Walmart woos students with free test prep, debt-free college

Walmart woos students with free test prep, debt-free college

Walmart (WMT), the largest private employer in the U.S., is making a big push to recruit high school students by offering them free standardized test prep, flexible work schedules, and debt-free college.

High school students currently make up less than 25,000 of the company’s 1.4 million U.S.-based associates, according to the retail giant. But with student loan debt sitting at $1.5 trillion and fewer teens projected to enter the workforce, Walmart is trying to make itself a more attractive option for young workers.

“We know that high school students face challenges when it comes to work and education. We know that the cost of college remains a significant barrier for many high school students, and also leads to student loans and costly debt,” Julie Murphy, the EVP of People, told Yahoo Finance in an interview.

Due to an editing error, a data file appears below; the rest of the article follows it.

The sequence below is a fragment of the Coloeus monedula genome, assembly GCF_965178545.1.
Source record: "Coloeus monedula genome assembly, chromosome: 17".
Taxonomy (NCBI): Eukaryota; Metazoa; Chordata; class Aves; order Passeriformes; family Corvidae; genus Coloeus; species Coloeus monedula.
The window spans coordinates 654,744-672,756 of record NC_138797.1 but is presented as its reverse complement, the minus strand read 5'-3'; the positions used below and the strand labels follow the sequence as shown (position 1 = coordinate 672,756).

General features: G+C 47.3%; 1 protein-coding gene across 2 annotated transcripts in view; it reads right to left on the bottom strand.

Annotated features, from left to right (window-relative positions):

Eligible teens will be given more predictable and flexible work schedules, in addition to free test prep courses for the ACT and SAT. After completing high school, those workers will be available for Walmart’s $1 a day college education benefit.

Almost a year ago, Walmart launched its $1 a day college program for its 1.4 million associates now known as “Live Better U.” To date, more than 7,500 Walmart associates have enrolled in the program, which the company said is ahead of expectations.

In addition to earning $1 a day college, the program also offers discounts on master’s degrees, and the ability to finish high school for associates and eligible relatives.

Walmart also said on Tuesday it would start providing financial bonuses for some of its associates who’ve never taken college credit before upon finishing the company’s college program.

Up to 5,000 of its associates each year will be eligible for its Live Better U Scholar Awards, valued at $1,500 a piece.

“The award underscores Live Better U’s focus on completion, celebrates the associate’s achievements, and will offset — and in many cases pay back — the associate’s $1 a day contribution to the program,” the company said in a statement.

Source: aol

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